Bloomberg Apologizes for 'Stop and Frisk' Policies
Former New York City Mayor Michael Bloomberg apologized for using the "stop and frisk" policing strategy that a federal judge ruled targeted minorities unconstitutionally.
Speaking at a black church in Brooklyn, Bloomberg gave his mea culpa on the eve of an expected announcement that he is running for president.
“I was wrong,” he said at the Christian Cultural Center, a black megachurch in Brooklyn, according to the Times. “And I am sorry.”
Bloomberg said his support of the policy caused an “erosion of trust” and added that he hoped he could “earn it back.” The former mayor maintained he was focused on “saving lives,” and didn’t realize the impacts of the policing method on black and Latino communities, according to the Times.
That may be the first time in history a politician apologized for "saving lives."
“I got something important really wrong. I didn’t understand back then the full impact that stops were having on the black and Latino communities. I was totally focused on saving lives — but as we know: good intentions aren’t good enough,” he added, the newspaper noted.
Bloomberg had defended his use of "stop and frisk" for years, but then, he wasn't running for president. I guess you have to be woke to see that saving lives means nothing if you hurt the feelings of the wrong people.
Anyway, not everyone is convinced that Bloomberg's change of heart is genuine.
In truth, several studies have shown that "stop and frisk" had very little effect on the crime rate in New York City. Apparently, the only thing it accomplished was to give black activists a juicy issue to rally the troops and raise money off of.
It also got several thousand guns off the street and resulted in thousands of arrests. But we can't mention that because it's raaaaaacist.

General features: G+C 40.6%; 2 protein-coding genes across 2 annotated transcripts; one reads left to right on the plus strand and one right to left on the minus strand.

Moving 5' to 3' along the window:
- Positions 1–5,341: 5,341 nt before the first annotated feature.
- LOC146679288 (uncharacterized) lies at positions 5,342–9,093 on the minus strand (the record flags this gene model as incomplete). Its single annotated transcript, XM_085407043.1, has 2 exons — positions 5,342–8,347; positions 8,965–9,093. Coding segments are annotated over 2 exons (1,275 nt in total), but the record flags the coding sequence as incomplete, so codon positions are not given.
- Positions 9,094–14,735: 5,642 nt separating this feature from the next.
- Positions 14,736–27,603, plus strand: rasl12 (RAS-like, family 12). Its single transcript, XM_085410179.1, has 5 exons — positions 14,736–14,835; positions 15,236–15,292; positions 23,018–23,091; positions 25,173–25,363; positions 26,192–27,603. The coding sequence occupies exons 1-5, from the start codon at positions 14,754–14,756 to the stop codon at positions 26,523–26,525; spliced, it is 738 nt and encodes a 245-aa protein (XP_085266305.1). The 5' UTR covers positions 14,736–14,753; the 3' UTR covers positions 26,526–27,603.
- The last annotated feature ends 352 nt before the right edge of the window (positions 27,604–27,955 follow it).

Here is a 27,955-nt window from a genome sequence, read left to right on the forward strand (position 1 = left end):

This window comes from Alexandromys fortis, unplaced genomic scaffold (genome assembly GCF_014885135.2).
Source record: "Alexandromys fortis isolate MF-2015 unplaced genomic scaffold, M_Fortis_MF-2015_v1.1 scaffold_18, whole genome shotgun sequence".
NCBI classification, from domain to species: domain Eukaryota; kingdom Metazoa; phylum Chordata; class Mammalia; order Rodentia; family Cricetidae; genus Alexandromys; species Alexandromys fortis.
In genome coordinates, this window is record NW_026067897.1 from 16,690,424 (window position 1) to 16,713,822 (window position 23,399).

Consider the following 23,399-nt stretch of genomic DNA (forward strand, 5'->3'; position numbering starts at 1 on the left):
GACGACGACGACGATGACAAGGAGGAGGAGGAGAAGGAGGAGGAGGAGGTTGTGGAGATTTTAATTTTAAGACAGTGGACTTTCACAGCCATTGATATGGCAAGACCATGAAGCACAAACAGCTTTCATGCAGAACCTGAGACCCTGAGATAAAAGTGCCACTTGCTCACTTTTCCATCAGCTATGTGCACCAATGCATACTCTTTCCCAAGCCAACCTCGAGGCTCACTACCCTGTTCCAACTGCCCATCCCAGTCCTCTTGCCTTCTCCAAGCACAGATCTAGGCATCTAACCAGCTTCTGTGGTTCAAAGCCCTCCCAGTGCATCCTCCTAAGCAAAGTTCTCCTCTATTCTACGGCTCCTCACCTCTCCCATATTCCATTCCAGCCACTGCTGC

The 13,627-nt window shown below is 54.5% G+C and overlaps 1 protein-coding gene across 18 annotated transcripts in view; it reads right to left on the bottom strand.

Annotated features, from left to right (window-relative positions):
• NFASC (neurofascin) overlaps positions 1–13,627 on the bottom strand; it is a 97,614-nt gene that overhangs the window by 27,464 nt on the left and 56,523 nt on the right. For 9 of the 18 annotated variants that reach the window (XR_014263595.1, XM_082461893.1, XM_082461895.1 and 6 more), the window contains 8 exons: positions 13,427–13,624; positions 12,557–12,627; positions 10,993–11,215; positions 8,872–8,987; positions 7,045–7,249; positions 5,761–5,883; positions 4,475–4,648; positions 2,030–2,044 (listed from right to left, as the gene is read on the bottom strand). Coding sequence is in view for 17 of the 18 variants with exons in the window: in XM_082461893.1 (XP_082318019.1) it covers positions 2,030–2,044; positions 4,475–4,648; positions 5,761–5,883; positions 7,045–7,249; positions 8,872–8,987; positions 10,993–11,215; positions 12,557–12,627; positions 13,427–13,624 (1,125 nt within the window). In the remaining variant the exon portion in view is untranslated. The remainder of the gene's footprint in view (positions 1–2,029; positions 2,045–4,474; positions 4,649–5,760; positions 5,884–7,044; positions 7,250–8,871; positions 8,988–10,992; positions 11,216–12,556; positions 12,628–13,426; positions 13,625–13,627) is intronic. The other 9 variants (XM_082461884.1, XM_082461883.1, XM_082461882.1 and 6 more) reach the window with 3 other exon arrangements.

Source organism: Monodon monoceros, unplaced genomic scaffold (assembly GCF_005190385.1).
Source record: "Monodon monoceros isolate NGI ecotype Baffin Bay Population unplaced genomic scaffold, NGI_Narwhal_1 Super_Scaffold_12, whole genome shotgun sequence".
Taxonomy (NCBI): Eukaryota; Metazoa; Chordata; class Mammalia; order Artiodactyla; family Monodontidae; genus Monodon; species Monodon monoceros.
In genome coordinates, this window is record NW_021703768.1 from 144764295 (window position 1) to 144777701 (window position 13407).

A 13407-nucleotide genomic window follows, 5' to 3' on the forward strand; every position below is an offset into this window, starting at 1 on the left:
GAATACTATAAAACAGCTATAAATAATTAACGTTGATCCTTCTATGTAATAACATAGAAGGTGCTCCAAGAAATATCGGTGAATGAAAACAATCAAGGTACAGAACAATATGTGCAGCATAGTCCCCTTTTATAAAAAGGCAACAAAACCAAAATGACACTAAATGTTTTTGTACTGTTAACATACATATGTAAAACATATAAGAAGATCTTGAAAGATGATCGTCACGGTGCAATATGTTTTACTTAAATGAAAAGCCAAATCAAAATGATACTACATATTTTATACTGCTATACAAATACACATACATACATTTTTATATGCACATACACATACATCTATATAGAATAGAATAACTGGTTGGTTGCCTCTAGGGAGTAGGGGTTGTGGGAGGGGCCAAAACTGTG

The cops carried out the policy everywhere in the city, including Wall Street, so it's a bogus claim it was "targeting minorities."
Far more effective in reducing crime was stationing extra police in high-crime areas:
NYPD’s deployment of extra police to high crime neighborhoods contributed far more to the crime reduction than the use of stop, question, and frisk. Research on the NYPD’s program of Operation Impact found that extra police deployed to high crime areas in New York was a major factor in the crime decline: a 12% to 15% reduction. The additional use of stop, question, and frisk made almost no difference. The stops only had a detectable impact on crime when the stops were based on probable cause, and these kinds of stops were very rare. Other research by Weisburd and colleagues also showed that stop, question, and frisk practices had only small associations with crime reduction (on the order 2%). And this study did not measure the effects of stops over and above increased officer deployment.
What can we conclude from this? Saturating high crime neighborhoods with extra police helped reduce crime in New York, but the bulk of investigative stops did not play a meaningful role in the crime reduction.
As with many racial issues, there's more hot air on both sides than facts. But Bloomberg is going down his list, checking all the boxes so that he won't be offending any sensitive souls who hate the idea that a minority could actually be guilty of anything. The fact that they're also powerful Democratic constituencies doesn't matter to Bloomberg at all.